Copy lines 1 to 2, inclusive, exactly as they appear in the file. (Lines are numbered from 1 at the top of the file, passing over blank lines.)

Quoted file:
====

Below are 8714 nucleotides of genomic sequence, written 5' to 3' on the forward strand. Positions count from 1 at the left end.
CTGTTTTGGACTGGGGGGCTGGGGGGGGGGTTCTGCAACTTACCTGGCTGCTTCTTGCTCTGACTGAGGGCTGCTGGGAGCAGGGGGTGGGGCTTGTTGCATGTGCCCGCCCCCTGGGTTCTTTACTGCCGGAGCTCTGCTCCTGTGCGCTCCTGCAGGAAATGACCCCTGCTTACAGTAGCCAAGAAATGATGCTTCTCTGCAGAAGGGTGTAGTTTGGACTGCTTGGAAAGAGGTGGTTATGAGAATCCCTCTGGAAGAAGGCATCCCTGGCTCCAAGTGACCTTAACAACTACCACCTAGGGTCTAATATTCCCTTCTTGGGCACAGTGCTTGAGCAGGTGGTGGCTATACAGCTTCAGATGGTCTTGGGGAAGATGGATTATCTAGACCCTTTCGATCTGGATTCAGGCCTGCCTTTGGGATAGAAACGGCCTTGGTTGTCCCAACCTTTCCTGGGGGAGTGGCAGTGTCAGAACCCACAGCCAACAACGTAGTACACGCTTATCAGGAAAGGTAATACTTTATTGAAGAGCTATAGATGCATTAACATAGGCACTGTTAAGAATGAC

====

Below are 8714 nucleotides of genomic sequence, written 5' to 3' on the forward strand. Positions count from 1 at the left end.
CTGTTTTGGACTGGGGGGCTGGGGGGGGGGTTCTGCAACTTACCTGGCTGCTTCTTGCTCTGACTGAGGGCTGCTGGGAGCAGGGGGTGGGGCTTGTTGCATGTGCCCGCCCCCTGGGTTCTTTACTGCCGGAGCTCTGCTCCTGTGCGCTCCTGCAGGAAATGACCCCTGCTTACAGTAGCCAAGAAATGATGCTTCTCTGCAGAAGGGTGTAGTTTGGACTGCTTGGAAAGAGGTGGTTATGAGAATCCCTCTGGAAGAAGGCATCCCTGGCTCCAAGTGACCTTAACAACTACCACCTAGGGTCTAATATTCCCTTCTTGGGCACAGTGCTTGAGCAGGTGGTGGCTATACAGCTTCAGATGGTCTTGGGGAAGATGGATTATCTAGACCCTTTCGATCTGGATTCAGGCCTGCCTTTGGGATAGAAACGGCCTTGGTTGTCCCAACCTTTCCTGGGGGAGTGGCAGTGTCAGAACCCACAGCCAACAACGTAGTACACGCTTATCAGGAAAGGTAATACTTTATTGAAGAGCTATAGATGCATTAACATAGGCACTGTTAAGAATGAC